Bill and Juanita, owners of Allenspark Lodge B&B, are living their dream...

running a successful business and riding as often as possible.



Thursday, August 8, 2019

Poultry in Motion

We have chickens.

When our granddaughter ran away to join the Army, the Pentagon, very unfairly I think, would not allow her to take her chickens with her to boot camp. So she gave them to us.  They live outside the kitchen window and have learned to "work me" for treats.  They come up to the window, look at me, and ask for food.  I'm a soft touch.


  This summer I've been working with Alloy the horse.  For the last year, about every 5th time or so that I climbed on him, he would buck me off.

Not what I've been looking for in a trail horse.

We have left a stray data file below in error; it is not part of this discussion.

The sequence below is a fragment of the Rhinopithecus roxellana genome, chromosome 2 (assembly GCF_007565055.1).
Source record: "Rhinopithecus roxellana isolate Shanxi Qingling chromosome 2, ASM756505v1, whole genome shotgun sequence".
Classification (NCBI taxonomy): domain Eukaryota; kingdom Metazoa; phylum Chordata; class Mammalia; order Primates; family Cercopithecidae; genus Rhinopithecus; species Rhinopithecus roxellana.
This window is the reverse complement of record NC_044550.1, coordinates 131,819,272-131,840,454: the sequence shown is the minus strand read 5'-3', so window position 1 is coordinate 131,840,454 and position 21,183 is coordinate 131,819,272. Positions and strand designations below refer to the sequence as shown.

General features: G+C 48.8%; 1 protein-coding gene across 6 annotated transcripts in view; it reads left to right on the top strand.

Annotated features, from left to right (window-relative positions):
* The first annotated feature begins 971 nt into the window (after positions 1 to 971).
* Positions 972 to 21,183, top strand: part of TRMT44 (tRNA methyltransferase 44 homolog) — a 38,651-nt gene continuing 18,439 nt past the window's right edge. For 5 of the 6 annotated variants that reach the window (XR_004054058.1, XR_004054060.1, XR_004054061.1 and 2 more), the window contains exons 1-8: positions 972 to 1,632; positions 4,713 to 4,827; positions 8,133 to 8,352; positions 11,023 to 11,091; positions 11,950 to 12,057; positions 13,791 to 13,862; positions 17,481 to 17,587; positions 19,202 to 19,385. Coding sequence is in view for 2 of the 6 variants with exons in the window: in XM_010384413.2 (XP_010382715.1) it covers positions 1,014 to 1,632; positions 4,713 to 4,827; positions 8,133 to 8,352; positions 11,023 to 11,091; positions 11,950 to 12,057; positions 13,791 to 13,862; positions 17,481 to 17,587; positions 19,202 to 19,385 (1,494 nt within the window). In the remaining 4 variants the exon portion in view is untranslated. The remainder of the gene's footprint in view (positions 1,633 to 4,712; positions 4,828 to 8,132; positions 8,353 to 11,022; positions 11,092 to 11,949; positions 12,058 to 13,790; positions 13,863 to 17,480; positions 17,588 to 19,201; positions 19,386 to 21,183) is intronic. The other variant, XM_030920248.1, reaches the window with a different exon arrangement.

Most of the time (maybe 95%) he would start bucking within the first minute or two of climbing on.  If he made it past that, he was fine for the rest of the ride.  So I have been cautious about approaching bad things early in the ride.

  I have also found that if I let Al keep walking while everyone else is mounting up, he stays calmer.

  So, this morning Juanita, our daughter, and I saddled up to go for a ride.  I was first up so Al and I walked around the parking lot and beside the lodge while the gals were mounting.

  We walked by the kitchen.

  The chickens, and the magpies stealing the chicken's food were not expecting to see a half ton of monstrous mammal walking right next to them, so they scattered, rather abruptly.

  The horse, for his part, was not expecting to see a fowl explosion next to his feet just moments after I had climbed on him.

  Alloy. Didn't. Buck.

  He gave me what I'm calling a "straddle spook". All four of his legs shot out at a 45 degree angle and he froze.

  The birds settled down almost immediately, and Al said "Oh."  And we continued our walk.

  Alloy. Didn't. Buck.


I called that a win...

Bill

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